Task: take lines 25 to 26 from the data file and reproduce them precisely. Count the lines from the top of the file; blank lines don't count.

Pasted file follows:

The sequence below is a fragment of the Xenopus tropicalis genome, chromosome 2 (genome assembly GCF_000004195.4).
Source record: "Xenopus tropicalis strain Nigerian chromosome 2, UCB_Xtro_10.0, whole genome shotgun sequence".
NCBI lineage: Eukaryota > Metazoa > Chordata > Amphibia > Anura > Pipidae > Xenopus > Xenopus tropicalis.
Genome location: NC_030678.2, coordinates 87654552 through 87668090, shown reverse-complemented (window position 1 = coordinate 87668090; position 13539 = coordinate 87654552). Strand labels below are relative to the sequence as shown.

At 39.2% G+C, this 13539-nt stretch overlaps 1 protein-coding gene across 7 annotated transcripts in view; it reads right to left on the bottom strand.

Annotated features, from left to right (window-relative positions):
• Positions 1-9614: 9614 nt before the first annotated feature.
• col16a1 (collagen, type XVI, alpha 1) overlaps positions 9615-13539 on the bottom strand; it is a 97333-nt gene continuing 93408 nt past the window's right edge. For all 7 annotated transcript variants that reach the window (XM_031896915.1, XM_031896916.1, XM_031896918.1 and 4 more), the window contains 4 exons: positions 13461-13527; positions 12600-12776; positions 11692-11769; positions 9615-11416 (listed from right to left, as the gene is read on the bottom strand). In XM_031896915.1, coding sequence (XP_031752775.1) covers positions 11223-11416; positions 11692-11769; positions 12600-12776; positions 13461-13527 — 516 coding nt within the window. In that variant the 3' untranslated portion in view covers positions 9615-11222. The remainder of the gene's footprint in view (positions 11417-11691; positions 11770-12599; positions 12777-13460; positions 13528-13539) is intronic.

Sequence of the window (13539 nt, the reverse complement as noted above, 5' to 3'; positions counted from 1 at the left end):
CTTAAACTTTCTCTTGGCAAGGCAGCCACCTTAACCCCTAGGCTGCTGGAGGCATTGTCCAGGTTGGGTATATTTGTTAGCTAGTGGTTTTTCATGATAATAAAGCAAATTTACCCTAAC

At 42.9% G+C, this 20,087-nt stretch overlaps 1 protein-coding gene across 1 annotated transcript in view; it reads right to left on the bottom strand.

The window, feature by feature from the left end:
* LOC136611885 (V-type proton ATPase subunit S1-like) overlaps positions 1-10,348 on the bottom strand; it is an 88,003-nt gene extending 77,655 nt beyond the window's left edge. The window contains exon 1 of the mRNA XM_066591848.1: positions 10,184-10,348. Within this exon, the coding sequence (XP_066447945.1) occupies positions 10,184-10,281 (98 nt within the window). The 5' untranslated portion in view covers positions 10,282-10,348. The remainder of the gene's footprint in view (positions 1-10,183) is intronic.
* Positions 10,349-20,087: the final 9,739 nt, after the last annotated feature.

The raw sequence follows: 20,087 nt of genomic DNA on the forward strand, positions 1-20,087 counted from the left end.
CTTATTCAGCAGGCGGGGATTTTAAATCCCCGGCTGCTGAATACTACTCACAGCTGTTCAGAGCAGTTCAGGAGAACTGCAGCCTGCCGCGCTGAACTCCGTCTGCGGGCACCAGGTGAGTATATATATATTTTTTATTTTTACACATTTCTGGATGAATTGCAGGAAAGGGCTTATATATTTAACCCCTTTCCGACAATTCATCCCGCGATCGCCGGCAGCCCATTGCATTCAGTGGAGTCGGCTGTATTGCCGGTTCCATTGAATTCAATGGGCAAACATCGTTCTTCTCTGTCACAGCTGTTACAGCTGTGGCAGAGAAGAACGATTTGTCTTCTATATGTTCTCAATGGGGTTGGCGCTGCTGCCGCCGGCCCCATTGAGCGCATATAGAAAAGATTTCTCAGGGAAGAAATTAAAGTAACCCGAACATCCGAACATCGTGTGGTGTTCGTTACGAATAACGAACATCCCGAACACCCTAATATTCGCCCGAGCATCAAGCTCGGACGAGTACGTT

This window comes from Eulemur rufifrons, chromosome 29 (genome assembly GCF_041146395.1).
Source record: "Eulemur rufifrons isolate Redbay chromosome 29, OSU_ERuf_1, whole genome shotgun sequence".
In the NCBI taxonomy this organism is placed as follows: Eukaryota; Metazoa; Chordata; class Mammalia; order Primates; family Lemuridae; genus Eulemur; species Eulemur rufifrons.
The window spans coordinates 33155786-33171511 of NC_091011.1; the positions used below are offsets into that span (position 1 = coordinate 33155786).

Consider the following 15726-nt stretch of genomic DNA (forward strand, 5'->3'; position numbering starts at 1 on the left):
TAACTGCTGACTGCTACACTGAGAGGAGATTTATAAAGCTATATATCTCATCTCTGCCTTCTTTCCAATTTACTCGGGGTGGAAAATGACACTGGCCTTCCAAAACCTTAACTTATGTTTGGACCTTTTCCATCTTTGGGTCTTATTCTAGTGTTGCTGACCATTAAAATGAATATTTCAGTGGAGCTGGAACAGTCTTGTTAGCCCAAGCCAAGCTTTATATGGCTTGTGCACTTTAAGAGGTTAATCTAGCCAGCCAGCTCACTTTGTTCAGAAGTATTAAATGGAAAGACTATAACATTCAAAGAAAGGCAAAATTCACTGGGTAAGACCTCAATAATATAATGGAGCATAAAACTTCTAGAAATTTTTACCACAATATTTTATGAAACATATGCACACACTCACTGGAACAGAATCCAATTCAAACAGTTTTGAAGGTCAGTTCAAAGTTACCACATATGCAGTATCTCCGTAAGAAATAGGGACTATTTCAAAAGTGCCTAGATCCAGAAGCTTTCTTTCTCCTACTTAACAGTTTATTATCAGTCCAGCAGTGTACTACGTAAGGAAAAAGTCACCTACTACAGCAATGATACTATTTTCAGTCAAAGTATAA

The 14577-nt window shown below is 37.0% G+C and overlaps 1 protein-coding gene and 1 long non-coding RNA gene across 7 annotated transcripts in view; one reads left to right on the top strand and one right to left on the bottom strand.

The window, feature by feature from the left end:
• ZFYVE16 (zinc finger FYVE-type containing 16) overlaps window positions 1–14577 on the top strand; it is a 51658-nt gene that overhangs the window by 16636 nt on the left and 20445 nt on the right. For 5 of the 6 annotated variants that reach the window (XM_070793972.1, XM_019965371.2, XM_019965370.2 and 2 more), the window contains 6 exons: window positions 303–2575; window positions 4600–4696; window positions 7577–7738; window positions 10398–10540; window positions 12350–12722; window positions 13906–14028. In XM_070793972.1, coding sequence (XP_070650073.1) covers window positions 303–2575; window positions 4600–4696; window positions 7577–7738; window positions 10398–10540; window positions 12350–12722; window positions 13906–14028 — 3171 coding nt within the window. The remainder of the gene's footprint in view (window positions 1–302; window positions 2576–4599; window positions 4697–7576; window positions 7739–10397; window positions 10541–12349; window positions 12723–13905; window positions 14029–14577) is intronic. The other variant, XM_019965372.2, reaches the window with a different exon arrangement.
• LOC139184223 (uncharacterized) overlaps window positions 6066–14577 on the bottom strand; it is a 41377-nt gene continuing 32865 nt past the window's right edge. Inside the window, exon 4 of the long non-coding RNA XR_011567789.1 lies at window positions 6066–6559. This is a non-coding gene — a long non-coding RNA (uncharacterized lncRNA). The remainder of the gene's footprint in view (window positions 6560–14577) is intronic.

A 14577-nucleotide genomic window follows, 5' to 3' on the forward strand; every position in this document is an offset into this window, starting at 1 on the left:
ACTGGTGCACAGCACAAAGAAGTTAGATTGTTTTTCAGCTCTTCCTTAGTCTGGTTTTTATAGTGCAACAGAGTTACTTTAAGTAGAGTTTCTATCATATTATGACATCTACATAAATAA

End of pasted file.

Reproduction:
• ZFYVE16 (zinc finger FYVE-type containing 16) overlaps window positions 1–14577 on the top strand; it is a 51658-nt gene that overhangs the window by 16636 nt on the left and 20445 nt on the right. For 5 of the 6 annotated variants that reach the window (XM_070793972.1, XM_019965371.2, XM_019965370.2 and 2 more), the window contains 6 exons: window positions 303–2575; window positions 4600–4696; window positions 7577–7738; window positions 10398–10540; window positions 12350–12722; window positions 13906–14028. In XM_070793972.1, coding sequence (XP_070650073.1) covers window positions 303–2575; window positions 4600–4696; window positions 7577–7738; window positions 10398–10540; window positions 12350–12722; window positions 13906–14028 — 3171 coding nt within the window. The remainder of the gene's footprint in view (window positions 1–302; window positions 2576–4599; window positions 4697–7576; window positions 7739–10397; window positions 10541–12349; window positions 12723–13905; window positions 14029–14577) is intronic. The other variant, XM_019965372.2, reaches the window with a different exon arrangement.
• LOC139184223 (uncharacterized) overlaps window positions 6066–14577 on the bottom strand; it is a 41377-nt gene continuing 32865 nt past the window's right edge. Inside the window, exon 4 of the long non-coding RNA XR_011567789.1 lies at window positions 6066–6559. This is a non-coding gene — a long non-coding RNA (uncharacterized lncRNA). The remainder of the gene's footprint in view (window positions 6560–14577) is intronic.